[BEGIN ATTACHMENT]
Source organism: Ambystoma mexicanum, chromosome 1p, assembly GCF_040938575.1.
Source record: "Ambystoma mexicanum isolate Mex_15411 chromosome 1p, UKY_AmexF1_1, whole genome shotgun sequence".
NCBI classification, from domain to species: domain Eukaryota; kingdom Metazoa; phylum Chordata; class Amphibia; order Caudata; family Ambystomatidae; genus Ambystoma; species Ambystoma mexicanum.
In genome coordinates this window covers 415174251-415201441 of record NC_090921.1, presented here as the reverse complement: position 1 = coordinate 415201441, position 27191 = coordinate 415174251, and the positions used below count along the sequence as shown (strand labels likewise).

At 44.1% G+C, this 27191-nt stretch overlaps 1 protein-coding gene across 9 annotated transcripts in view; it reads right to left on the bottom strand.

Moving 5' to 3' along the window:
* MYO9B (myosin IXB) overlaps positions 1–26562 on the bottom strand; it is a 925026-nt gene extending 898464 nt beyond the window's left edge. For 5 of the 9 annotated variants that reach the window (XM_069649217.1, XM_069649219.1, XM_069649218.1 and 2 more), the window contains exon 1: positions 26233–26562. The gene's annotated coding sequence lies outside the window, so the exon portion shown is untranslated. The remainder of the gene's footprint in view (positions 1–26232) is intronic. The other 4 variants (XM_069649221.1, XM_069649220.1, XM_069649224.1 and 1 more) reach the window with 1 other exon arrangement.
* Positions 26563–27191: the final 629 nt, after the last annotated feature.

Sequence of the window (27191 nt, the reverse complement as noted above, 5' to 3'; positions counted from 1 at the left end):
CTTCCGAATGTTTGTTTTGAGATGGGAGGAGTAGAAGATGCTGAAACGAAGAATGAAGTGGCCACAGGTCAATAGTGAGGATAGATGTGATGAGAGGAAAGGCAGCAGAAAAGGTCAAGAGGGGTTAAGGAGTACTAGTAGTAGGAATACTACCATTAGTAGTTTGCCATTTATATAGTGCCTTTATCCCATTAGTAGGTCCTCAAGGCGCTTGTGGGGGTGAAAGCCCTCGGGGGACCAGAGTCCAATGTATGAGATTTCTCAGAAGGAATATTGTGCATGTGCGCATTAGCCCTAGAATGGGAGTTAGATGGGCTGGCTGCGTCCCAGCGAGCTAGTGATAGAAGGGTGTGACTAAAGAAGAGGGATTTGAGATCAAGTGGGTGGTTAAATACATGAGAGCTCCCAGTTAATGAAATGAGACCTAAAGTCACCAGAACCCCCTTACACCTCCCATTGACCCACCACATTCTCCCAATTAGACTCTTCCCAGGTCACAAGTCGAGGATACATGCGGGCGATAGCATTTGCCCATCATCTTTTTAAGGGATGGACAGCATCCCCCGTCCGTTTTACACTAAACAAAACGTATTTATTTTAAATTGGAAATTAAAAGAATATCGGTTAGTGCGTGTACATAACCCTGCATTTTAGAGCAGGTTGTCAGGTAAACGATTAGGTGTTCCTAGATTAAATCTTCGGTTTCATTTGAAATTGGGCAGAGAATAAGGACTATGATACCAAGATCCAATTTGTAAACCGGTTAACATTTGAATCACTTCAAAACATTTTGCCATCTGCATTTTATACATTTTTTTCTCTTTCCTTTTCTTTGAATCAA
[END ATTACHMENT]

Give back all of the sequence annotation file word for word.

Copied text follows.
Source organism: Ambystoma mexicanum, chromosome 1p, assembly GCF_040938575.1.
Source record: "Ambystoma mexicanum isolate Mex_15411 chromosome 1p, UKY_AmexF1_1, whole genome shotgun sequence".
NCBI classification, from domain to species: domain Eukaryota; kingdom Metazoa; phylum Chordata; class Amphibia; order Caudata; family Ambystomatidae; genus Ambystoma; species Ambystoma mexicanum.
In genome coordinates this window covers 415174251-415201441 of record NC_090921.1, presented here as the reverse complement: position 1 = coordinate 415201441, position 27191 = coordinate 415174251, and the positions used below count along the sequence as shown (strand labels likewise).

At 44.1% G+C, this 27191-nt stretch overlaps 1 protein-coding gene across 9 annotated transcripts in view; it reads right to left on the bottom strand.

Moving 5' to 3' along the window:
* MYO9B (myosin IXB) overlaps positions 1–26562 on the bottom strand; it is a 925026-nt gene extending 898464 nt beyond the window's left edge. For 5 of the 9 annotated variants that reach the window (XM_069649217.1, XM_069649219.1, XM_069649218.1 and 2 more), the window contains exon 1: positions 26233–26562. The gene's annotated coding sequence lies outside the window, so the exon portion shown is untranslated. The remainder of the gene's footprint in view (positions 1–26232) is intronic. The other 4 variants (XM_069649221.1, XM_069649220.1, XM_069649224.1 and 1 more) reach the window with 1 other exon arrangement.
* Positions 26563–27191: the final 629 nt, after the last annotated feature.

Sequence of the window (27191 nt, the reverse complement as noted above, 5' to 3'; positions counted from 1 at the left end):
CTTCCGAATGTTTGTTTTGAGATGGGAGGAGTAGAAGATGCTGAAACGAAGAATGAAGTGGCCACAGGTCAATAGTGAGGATAGATGTGATGAGAGGAAAGGCAGCAGAAAAGGTCAAGAGGGGTTAAGGAGTACTAGTAGTAGGAATACTACCATTAGTAGTTTGCCATTTATATAGTGCCTTTATCCCATTAGTAGGTCCTCAAGGCGCTTGTGGGGGTGAAAGCCCTCGGGGGACCAGAGTCCAATGTATGAGATTTCTCAGAAGGAATATTGTGCATGTGCGCATTAGCCCTAGAATGGGAGTTAGATGGGCTGGCTGCGTCCCAGCGAGCTAGTGATAGAAGGGTGTGACTAAAGAAGAGGGATTTGAGATCAAGTGGGTGGTTAAATACATGAGAGCTCCCAGTTAATGAAATGAGACCTAAAGTCACCAGAACCCCCTTACACCTCCCATTGACCCACCACATTCTCCCAATTAGACTCTTCCCAGGTCACAAGTCGAGGATACATGCGGGCGATAGCATTTGCCCATCATCTTTTTAAGGGATGGACAGCATCCCCCGTCCGTTTTACACTAAACAAAACGTATTTATTTTAAATTGGAAATTAAAAGAATATCGGTTAGTGCGTGTACATAACCCTGCATTTTAGAGCAGGTTGTCAGGTAAACGATTAGGTGTTCCTAGATTAAATCTTCGGTTTCATTTGAAATTGGGCAGAGAATAAGGACTATGATACCAAGATCCAATTTGTAAACCGGTTAACATTTGAATCACTTCAAAACATTTTGCCATCTGCATTTTATACATTTTTTTCTCTTTCCTTTTCTTTGAATCAA